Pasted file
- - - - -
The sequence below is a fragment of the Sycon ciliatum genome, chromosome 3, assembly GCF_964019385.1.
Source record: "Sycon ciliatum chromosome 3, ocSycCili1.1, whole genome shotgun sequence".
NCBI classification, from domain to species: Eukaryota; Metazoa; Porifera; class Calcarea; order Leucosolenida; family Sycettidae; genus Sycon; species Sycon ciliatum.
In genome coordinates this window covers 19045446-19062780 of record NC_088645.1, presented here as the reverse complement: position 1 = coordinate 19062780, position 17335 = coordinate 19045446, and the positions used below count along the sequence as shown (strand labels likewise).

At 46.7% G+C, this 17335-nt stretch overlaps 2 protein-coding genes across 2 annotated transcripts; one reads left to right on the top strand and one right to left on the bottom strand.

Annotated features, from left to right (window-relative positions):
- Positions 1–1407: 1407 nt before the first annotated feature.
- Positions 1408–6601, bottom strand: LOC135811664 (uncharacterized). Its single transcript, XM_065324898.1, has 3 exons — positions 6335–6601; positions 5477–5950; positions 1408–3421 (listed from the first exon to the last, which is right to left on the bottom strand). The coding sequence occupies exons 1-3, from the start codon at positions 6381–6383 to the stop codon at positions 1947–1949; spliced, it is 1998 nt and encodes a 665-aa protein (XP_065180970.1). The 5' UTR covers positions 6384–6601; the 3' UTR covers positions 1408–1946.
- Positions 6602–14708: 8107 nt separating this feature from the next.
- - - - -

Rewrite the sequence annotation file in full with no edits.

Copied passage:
The sequence below is a fragment of the Sycon ciliatum genome, chromosome 3, assembly GCF_964019385.1.
Source record: "Sycon ciliatum chromosome 3, ocSycCili1.1, whole genome shotgun sequence".
NCBI classification, from domain to species: Eukaryota; Metazoa; Porifera; class Calcarea; order Leucosolenida; family Sycettidae; genus Sycon; species Sycon ciliatum.
In genome coordinates this window covers 19045446-19062780 of record NC_088645.1, presented here as the reverse complement: position 1 = coordinate 19062780, position 17335 = coordinate 19045446, and the positions used below count along the sequence as shown (strand labels likewise).

At 46.7% G+C, this 17335-nt stretch overlaps 2 protein-coding genes across 2 annotated transcripts; one reads left to right on the top strand and one right to left on the bottom strand.

Annotated features, from left to right (window-relative positions):
- Positions 1–1407: 1407 nt before the first annotated feature.
- Positions 1408–6601, bottom strand: LOC135811664 (uncharacterized). Its single transcript, XM_065324898.1, has 3 exons — positions 6335–6601; positions 5477–5950; positions 1408–3421 (listed from the first exon to the last, which is right to left on the bottom strand). The coding sequence occupies exons 1-3, from the start codon at positions 6381–6383 to the stop codon at positions 1947–1949; spliced, it is 1998 nt and encodes a 665-aa protein (XP_065180970.1). The 5' UTR covers positions 6384–6601; the 3' UTR covers positions 1408–1946.
- Positions 6602–14708: 8107 nt separating this feature from the next.